Archie Flores: Let’s look at what happened last year, when mono had about 15% market share out of the 75 GW global demand. In China, where LONGi drove the mono business, mono had an even bigger market share of 25%. A lot of mono capacity has been recently built. So we think that a global mono share of 50% is indeed not too far off. We are heading in that direction.
TaiyangNews: We are already seeing signs of decreasing module prices for the second half of 2017, several experts fear a strong consolidation in the coming months. How does LONGi prepare for such a scenario?
Archie Flores: LONGi is a fairly new module manufacturer. We acquired LERRI only in 2014. We sell a lot in China and are classified a ‘top runner’ (which is the 5.5 GW high-efficiency power plant program of the Chinese government), but we are not yet well known outside of China.
Over the past 12 months, our objective for LONGi has been to establish our overseas business. We are educating the market about our technology attributes and we are building channels and customers outside of China. We expect to gain overseas market share – in Europe, Asia Pacific, India and the United States. We are active in negotiations to lock several deals, especially in the US, where we are looking to execute various strategic partnerships.
We have our new 600 MW Malaysia plant – and we would like that fab to be able to at least supply the US; or in case there will be restrictions on imports, sell it to other major markets.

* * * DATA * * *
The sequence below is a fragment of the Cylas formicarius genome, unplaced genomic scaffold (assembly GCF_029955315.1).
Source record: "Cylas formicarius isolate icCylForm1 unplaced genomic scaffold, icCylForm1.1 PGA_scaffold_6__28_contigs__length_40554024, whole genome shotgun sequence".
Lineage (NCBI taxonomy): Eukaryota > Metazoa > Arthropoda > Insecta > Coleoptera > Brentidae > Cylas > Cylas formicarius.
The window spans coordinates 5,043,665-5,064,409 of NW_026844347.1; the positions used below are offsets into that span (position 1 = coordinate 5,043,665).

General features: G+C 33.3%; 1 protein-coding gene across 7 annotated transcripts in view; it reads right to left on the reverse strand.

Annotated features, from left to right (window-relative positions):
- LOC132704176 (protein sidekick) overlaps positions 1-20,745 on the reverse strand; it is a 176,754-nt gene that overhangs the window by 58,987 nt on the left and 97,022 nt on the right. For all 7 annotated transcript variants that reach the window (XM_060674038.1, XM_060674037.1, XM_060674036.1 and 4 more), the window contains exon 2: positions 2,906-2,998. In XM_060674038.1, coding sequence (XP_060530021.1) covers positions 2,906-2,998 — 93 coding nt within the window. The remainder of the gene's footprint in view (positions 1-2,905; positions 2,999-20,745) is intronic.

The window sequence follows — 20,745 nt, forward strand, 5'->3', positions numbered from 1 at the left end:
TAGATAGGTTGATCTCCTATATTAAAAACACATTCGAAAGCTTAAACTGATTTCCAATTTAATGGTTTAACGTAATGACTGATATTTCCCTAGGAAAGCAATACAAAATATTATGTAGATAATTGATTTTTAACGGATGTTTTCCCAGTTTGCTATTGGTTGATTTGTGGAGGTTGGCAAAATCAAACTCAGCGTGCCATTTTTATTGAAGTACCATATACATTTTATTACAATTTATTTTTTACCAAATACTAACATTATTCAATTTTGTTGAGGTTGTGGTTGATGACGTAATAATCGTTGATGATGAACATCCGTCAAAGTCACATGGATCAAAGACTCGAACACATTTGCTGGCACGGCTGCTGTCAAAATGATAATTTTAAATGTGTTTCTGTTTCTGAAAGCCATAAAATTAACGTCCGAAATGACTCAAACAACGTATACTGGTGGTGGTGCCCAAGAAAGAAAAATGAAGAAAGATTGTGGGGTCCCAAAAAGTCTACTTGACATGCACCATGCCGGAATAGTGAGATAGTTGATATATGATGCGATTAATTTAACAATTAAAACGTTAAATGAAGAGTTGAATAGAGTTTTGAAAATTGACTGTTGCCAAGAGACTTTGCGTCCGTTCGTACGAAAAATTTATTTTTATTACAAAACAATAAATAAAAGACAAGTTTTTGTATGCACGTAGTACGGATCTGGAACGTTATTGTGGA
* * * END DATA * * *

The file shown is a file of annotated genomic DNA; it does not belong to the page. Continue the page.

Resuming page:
TaiyangNews: Regional diversification is one thing; what about vertical integration?
Archie Flores: First, we want to make sure we protect our core competence – which is wafers. So this area remains a priority in future investments, the other is projects. Last year in China, we installed about 200 MW, which we currently own and operate. This year, we expect to build about 800 to 900 MW of our own projects. In terms of midstream production – cells and modules – we handle it in a flexible way, where we use about half and aim to sell half of it. We sell wafers to some cell makers who are also suppliers for our module line. We like to support a healthy industry ecosystem.
TaiyangNews: You mentioned strategic partners. Some of your latest expansion plans will take place with partners, for example the new 5 GW ingot factory with Trina and Tongwei in Yunnan province. Why that?
Archie Flores: It is a partnership in wafers, and for Trina is its captive demand. Again, it is about controlling risks through partnerships, versus doing it solo. This also strengthens our relationship with Trina.
TaiyangNews: You even go upstream now – again with a partner. What about the 50,000-ton silicon factory you recently announced to build with Tongwei in Sichuan?
Archie Flores: LONGi uses a lot of polysilicon, but that’s not our core expertise. Our interest here is to secure our raw material requirement. We want to control our risks, that is why we have teamed up with Tongwei, an experienced polysilicon manufacturer. Our general approach is to keep a very healthy ecosystem with our partners in the industry. There is plenty of opportunity in solar and we can build off each other’s strength.
TaiyangNews: Thank you for the interview.
The interview was originally published in TaiyangNews Bifacial Module Technology 2017 Report, which can be downloaded free of charge here.